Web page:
5 Tips on Setting New Year’s Resolutions That Will Actually Improve Your Small Business

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newyearsresolutionsA new year brings a fresh start, both on a personal level and for your small business. It’s a great time to refocus, recommit, and set challenging goals for yourself. However, we aren’t talking about losing weight, quitting smoking, or reading 24 books this year–all great goals, by the way! Here are five tips on setting killer new year’s resolutions for your small business that will actually make a positive difference:

  • Involve your employees in the goal setting and planning. As a small business owner, you’ll ultimately get the final say on what it is you want to improve upon this year. However, involving people who have a vested interest in what’s going on at your company can prove to be extremely effective. Your team offers fresh opinions, new perspectives, and a different outlook on what’s working and what’s not for your small business. By involving your employees, you’re driving employee engagement and asking them to think like a business owner. Involving employees in setting new year’s resolutions improves commitment, involvement, and overall small business success.
  • Keep your goals front and center. It’s easy to have an employee meeting on January second, map out some goals for the year, and stash them in a desk never to be seen again. The key to successful small business new year’s resolutions is to keep them at the forefront of everyone’s mind. Remind yourself and employees what your resolutions are often by printing them out and hanging them on a bulletin board, providing a handout to all employees to hang near their desk, sending out quarterly emails to “check up” on how the goals are coming, and discussing them in meetings. This is easy to do for the first few months of the year, but can easily get lost in the shuffle in April or May. Make sure your small business new year’s resolutions are front and center all year long by writing it in your planner now to remind employees at least quarterly about the goals you set together.
  • Set individual goals, as well as small business goals. By setting personal new year’s resolutions –like losing weight, taking a vacation, or saving $1,000– you’re already in the mindset of achieving goals. Make sure one of your personal new year’s resolutions is somehow connected to your business, but not all. A few ideas for personal goals related to your small business are: learn more about your industry by taking a class, show gratitude for one of your employees each week or month by ____, or learning to do one part of each employee’s job that you didn’t know how to do by the end of the year.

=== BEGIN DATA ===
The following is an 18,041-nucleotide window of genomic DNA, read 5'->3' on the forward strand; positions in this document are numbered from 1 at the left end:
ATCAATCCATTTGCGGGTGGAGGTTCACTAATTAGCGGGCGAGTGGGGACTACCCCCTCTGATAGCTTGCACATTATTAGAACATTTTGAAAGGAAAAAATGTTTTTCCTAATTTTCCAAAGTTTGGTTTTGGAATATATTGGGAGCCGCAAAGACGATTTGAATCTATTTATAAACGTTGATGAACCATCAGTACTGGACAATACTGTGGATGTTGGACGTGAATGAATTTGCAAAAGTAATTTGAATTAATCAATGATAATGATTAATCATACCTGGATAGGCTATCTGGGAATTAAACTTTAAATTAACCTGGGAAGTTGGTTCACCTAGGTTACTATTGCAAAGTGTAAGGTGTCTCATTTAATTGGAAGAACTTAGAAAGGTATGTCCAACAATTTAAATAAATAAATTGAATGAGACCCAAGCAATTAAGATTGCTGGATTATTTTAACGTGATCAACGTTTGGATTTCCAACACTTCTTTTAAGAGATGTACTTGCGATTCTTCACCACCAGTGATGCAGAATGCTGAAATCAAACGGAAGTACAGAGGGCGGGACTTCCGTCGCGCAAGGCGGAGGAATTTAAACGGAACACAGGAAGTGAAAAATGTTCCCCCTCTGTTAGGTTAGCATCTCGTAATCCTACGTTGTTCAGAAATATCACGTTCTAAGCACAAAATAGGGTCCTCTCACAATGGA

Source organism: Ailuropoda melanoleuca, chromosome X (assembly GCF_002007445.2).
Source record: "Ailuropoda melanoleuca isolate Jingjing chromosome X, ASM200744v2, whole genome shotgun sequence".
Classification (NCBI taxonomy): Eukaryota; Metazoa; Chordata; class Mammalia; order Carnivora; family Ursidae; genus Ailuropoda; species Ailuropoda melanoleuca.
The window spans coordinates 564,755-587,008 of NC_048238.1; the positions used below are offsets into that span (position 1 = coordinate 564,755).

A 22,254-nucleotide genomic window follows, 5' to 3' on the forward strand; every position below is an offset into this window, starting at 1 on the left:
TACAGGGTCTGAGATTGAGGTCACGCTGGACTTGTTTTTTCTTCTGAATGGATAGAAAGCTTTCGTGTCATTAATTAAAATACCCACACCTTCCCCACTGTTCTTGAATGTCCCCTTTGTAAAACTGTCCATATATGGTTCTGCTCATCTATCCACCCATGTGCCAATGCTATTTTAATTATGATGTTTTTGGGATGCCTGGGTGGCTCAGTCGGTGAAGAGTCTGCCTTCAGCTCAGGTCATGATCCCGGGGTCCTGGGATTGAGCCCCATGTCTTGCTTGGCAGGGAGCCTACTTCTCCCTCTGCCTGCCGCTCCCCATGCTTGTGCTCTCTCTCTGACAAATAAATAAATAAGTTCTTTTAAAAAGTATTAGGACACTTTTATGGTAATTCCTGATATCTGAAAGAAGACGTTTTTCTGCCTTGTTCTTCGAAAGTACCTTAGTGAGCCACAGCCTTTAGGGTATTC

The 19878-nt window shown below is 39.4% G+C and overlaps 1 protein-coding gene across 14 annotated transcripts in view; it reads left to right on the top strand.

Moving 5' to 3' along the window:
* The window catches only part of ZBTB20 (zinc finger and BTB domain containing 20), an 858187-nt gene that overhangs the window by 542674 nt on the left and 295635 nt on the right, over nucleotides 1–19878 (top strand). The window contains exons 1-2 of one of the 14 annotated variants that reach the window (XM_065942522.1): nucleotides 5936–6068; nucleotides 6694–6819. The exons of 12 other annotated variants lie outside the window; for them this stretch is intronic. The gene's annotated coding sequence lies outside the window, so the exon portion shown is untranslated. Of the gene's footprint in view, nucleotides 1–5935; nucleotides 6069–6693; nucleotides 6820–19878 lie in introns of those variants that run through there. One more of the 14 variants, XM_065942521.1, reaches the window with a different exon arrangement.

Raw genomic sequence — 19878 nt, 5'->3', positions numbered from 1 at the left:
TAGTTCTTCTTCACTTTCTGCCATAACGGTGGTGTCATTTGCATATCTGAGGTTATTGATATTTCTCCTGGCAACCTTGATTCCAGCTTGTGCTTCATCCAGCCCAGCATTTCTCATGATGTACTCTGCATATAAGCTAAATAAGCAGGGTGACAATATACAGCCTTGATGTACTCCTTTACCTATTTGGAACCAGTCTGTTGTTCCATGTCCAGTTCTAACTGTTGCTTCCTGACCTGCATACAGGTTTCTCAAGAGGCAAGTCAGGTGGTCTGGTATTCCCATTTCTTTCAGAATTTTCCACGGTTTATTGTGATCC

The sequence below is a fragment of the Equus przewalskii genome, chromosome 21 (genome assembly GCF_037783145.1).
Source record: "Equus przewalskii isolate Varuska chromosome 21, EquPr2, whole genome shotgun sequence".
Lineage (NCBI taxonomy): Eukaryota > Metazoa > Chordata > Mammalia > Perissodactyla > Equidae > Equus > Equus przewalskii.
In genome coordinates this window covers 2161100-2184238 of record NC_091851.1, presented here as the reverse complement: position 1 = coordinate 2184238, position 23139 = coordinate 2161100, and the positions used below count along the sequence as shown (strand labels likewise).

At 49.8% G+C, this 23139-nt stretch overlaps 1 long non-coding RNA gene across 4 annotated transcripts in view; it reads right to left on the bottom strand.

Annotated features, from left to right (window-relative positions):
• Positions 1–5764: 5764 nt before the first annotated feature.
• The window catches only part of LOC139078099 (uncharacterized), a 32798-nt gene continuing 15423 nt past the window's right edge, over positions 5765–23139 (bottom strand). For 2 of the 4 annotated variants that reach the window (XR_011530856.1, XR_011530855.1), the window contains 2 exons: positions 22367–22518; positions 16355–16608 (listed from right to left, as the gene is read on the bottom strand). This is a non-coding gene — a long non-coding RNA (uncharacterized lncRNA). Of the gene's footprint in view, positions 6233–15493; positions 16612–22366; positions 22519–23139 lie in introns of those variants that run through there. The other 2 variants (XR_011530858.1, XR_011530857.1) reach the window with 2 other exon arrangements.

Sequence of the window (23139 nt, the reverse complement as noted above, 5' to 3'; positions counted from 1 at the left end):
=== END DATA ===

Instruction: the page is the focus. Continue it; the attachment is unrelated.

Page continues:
• Give each employee a job, and then hold them accountable. Along with setting goals for yourself, ask your employees to set goals for themselves pertaining to their jobs. You can give them individual or team guidelines on what you’d like to see incorporated in their goals, or give them free reign on setting their own. Collect a copy of each employee’s goals and store them to refer to when it comes time for performance evaluations. If you’ve got the budget for it, you may even offer a small bonus or reward for employees who reach their goals by the end of the year.
  • Be a model for employees. After your small business new year’s resolutions are set, you’ll likely soon realize they cannot be carried out single-handedly. The best way to get employees to catch the excitement of new year’s resolutions for your small business is to be a doer and work toward the goals yourself. Incorporate the goals into your attitude, behavior, and day to day work. If employees see that you’ve set a plan to accomplish each goal you set, and actually refer to the written resolution as a guide, they’ll model what they see. If you ask them to accomplish the goals on their own–without any help or participation from you–they’ll roll their eyes and use the resolution as scratch paper.

Setting new year’s resolutions specifically for your business and with your employees reminds you that you are not only a business owner looking to increase profits, but you’re also a leader. As you and your team reach your goals together, you’re sure to see increased morale in the workplace, and (hopefully!) a more successful and profitable year for your small business.

Ben Sutton

Ben Sutton

Ben Sutton is the founder of Mazuma USA, an accounting firm providing tax, bookkeeping and payroll services to small businesses. Since founding Mazuma, Ben has established himself as an expert in the small business world. He’s still driven by that same desire to provide accounting help to all small businesses – from photographers, bloggers and creatives to lawyers, doctors, and dentists, everyone needs affordable accounting help. Ben is a Certified Public Accountant, and a member of the American Institute of Certified Public Accountants. But Ben considers his greatest achievement and credential to be his happy wife and four children.

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